While there's no scientific proof that setting an age threshold for tackle football can reduce the risk of long-term brain injuries in players, the idea that limiting physical contact could be a solution to the problem doesn't seem farfetched. The challenge ahead for Tregg is to make parents and coaches understand that their kids can fully develop skills without tackling, which has historically been a core element of the game. Tregg said in an interview that the key is to educate young people on what can happen when they play a contact sport and the effects that this can have on them being able to live a normal life beyond football.

Tregg added that although the Duerson Act is solely about protecting players from physical hits, technology can be key to keeping better track of when someone's been hit and accurately measuring impact levels, particularly around the head. Companies like Prevent Biometrics are already working on products designed to address these issues. With the Head Impact Monitor System (HIMS), for example, Prevent has created a sensor-laden mouth guard that can detect collisions immediately, the idea being that this would prompt players and coaches to seek medical treatment on the sidelines.

If the HIMS works as advertised, it has the potential to substitute methods such as observational tests, which have proved time and time again to be ineffective. Those traditional diagnostic methods often fail because it's tough to convince a player to get off the field and at times, team doctors don't do their due diligence, as their priorities lie with the club rather than the individual.

The NFL has tried to address this by implementing a concussion protocol that employs independent doctors on the field, but the system isn't perfect. Chris Nowinski, co-founder and CEO of the Concussion Legacy Foundation, called the protocol a "fraud" last November after an incident in which Indianapolis Colts quarterback Jacoby Brissett took a helmet-to-helmet hit during a game. Brissett was allowed to continue playing, despite going limp and showing what Nowinski called one of the "clearest concussions signs of the season."

Helmet makers like Riddell, meanwhile, have been working on solutions of their own. The company's Precision-Fit tech is used to make customized helmets for each player. To do so, Riddell scans the surface of a player's head and uses that image and exact surface to create a helmet that fits him exclusively. That can in turn create better protection, since literally every curve is covered.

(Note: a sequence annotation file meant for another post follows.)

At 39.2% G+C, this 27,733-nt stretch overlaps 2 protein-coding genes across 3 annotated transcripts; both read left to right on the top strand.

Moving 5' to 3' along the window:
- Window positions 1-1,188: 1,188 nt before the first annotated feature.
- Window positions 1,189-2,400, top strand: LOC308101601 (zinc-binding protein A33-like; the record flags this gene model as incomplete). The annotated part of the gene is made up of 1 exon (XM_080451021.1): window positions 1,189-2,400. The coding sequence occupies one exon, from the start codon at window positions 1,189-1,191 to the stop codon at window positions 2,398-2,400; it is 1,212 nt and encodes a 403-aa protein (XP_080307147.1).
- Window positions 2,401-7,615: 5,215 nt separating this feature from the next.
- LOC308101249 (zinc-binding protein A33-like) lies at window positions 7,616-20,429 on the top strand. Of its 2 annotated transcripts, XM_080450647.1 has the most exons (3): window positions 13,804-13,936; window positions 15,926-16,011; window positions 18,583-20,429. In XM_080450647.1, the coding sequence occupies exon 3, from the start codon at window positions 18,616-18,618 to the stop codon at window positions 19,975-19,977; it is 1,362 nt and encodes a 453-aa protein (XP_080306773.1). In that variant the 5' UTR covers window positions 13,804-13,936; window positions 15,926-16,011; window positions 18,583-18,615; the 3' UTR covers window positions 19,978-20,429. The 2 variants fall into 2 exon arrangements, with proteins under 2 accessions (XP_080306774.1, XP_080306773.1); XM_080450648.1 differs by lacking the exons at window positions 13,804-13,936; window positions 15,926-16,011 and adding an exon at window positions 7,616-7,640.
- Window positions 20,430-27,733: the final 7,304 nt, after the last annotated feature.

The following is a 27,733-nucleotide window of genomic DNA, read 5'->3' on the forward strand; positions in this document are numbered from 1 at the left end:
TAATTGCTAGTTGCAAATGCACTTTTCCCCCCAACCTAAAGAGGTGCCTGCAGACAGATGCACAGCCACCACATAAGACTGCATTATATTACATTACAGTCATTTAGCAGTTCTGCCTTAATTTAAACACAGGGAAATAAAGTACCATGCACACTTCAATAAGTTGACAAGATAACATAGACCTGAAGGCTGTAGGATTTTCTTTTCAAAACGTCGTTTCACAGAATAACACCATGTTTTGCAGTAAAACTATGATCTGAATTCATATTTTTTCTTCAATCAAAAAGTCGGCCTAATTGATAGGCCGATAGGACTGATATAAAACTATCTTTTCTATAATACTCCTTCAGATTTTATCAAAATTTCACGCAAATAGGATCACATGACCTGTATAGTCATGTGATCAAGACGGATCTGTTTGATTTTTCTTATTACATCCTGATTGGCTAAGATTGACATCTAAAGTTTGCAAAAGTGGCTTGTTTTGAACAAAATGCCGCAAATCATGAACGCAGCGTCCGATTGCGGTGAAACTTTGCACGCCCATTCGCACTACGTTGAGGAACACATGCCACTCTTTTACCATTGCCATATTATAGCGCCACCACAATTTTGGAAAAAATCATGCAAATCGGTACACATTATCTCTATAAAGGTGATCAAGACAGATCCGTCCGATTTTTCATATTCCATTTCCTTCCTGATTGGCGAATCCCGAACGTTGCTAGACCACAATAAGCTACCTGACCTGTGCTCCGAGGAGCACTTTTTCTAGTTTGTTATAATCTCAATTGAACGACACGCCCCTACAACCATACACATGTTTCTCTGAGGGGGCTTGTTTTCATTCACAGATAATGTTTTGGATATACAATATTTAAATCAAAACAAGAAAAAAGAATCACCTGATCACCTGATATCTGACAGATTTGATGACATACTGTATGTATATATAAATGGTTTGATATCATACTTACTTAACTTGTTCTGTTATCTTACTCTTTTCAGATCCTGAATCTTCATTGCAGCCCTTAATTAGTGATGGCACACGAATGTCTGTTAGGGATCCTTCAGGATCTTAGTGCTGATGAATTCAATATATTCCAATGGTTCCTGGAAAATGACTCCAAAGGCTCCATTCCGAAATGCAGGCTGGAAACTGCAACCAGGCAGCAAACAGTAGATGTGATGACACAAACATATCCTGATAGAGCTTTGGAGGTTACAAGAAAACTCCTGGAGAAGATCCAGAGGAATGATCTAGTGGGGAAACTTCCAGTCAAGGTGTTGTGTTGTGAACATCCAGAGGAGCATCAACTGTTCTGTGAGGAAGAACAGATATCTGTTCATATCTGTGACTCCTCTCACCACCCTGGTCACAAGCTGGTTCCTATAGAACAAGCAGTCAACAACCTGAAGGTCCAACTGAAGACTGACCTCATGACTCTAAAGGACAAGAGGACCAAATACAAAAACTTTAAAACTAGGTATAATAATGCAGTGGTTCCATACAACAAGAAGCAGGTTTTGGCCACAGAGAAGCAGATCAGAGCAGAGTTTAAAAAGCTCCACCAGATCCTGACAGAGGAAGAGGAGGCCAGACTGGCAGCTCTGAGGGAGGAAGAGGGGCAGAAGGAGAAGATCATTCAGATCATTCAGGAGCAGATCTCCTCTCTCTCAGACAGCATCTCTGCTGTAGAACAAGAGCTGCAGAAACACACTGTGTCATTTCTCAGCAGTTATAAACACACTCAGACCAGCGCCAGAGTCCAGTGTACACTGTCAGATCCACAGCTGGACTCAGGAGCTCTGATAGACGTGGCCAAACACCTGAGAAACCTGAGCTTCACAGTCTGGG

In addition, Riddell has also developed its InSite training tool, a helmet-based sensor system that can measure impact data and upload it to a server where coaches and athletic trainers can view the results. Riddell emphasizes that the idea behind InSite isn't to be a diagnostic tool or a medical device but rather to simply act as a monitoring system that can help staff proactively reduce the head-impact exposure of players. It could, for instance, show if a player's hitting technique is poor or if his playing style needs to be adjusted.

InSite isn't being used in the NFL right now, but there's a chance we'll see it make its way to the league in the near future. For now, Riddell says 20 players from the Philadelphia Eagles will be wearing Precision-Fit helmets when they face the New England Patriots this weekend during Super Bowl LII. You may also see players using the VICIS Zero1 that night, a helmet designed by engineers and neurosurgeons that garnered investment from the NFL for being one of the most impact-reducing products for its players. The Zero1 features multiple layers of foam that are meant to slow down impact forces and mitigate collisions by offering players the widest possible field of view.

The NFL has made more than 50 league changes that are intended to reduce the amount of contact players have to deal with.